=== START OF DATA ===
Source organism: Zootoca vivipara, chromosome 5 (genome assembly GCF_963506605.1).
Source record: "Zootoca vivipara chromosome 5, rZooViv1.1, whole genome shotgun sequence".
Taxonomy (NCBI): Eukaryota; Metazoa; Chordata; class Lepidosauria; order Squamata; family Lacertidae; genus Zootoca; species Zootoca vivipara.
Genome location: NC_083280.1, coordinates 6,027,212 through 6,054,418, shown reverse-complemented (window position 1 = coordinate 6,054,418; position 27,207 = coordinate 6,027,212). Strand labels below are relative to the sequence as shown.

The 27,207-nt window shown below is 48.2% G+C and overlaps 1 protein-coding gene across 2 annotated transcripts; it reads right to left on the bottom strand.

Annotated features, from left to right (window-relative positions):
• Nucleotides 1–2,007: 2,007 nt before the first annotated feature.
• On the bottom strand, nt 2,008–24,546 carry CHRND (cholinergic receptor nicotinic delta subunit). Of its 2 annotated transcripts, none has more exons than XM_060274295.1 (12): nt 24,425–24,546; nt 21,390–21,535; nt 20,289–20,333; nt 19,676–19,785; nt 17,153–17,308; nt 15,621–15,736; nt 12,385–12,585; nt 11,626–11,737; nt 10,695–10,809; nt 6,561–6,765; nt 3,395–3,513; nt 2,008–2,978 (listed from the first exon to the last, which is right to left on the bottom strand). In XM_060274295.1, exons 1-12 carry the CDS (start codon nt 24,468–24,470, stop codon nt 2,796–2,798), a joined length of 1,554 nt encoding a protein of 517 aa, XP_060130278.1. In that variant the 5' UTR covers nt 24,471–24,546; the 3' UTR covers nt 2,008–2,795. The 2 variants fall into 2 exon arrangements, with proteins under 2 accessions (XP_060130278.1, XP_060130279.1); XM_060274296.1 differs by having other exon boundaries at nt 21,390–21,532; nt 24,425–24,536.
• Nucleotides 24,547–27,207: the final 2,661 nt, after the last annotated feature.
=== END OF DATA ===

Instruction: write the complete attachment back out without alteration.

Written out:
Source organism: Zootoca vivipara, chromosome 5 (genome assembly GCF_963506605.1).
Source record: "Zootoca vivipara chromosome 5, rZooViv1.1, whole genome shotgun sequence".
Taxonomy (NCBI): Eukaryota; Metazoa; Chordata; class Lepidosauria; order Squamata; family Lacertidae; genus Zootoca; species Zootoca vivipara.
Genome location: NC_083280.1, coordinates 6,027,212 through 6,054,418, shown reverse-complemented (window position 1 = coordinate 6,054,418; position 27,207 = coordinate 6,027,212). Strand labels below are relative to the sequence as shown.

The 27,207-nt window shown below is 48.2% G+C and overlaps 1 protein-coding gene across 2 annotated transcripts; it reads right to left on the bottom strand.

Annotated features, from left to right (window-relative positions):
• Nucleotides 1–2,007: 2,007 nt before the first annotated feature.
• On the bottom strand, nt 2,008–24,546 carry CHRND (cholinergic receptor nicotinic delta subunit). Of its 2 annotated transcripts, none has more exons than XM_060274295.1 (12): nt 24,425–24,546; nt 21,390–21,535; nt 20,289–20,333; nt 19,676–19,785; nt 17,153–17,308; nt 15,621–15,736; nt 12,385–12,585; nt 11,626–11,737; nt 10,695–10,809; nt 6,561–6,765; nt 3,395–3,513; nt 2,008–2,978 (listed from the first exon to the last, which is right to left on the bottom strand). In XM_060274295.1, exons 1-12 carry the CDS (start codon nt 24,468–24,470, stop codon nt 2,796–2,798), a joined length of 1,554 nt encoding a protein of 517 aa, XP_060130278.1. In that variant the 5' UTR covers nt 24,471–24,546; the 3' UTR covers nt 2,008–2,795. The 2 variants fall into 2 exon arrangements, with proteins under 2 accessions (XP_060130278.1, XP_060130279.1); XM_060274296.1 differs by having other exon boundaries at nt 21,390–21,532; nt 24,425–24,536.
• Nucleotides 24,547–27,207: the final 2,661 nt, after the last annotated feature.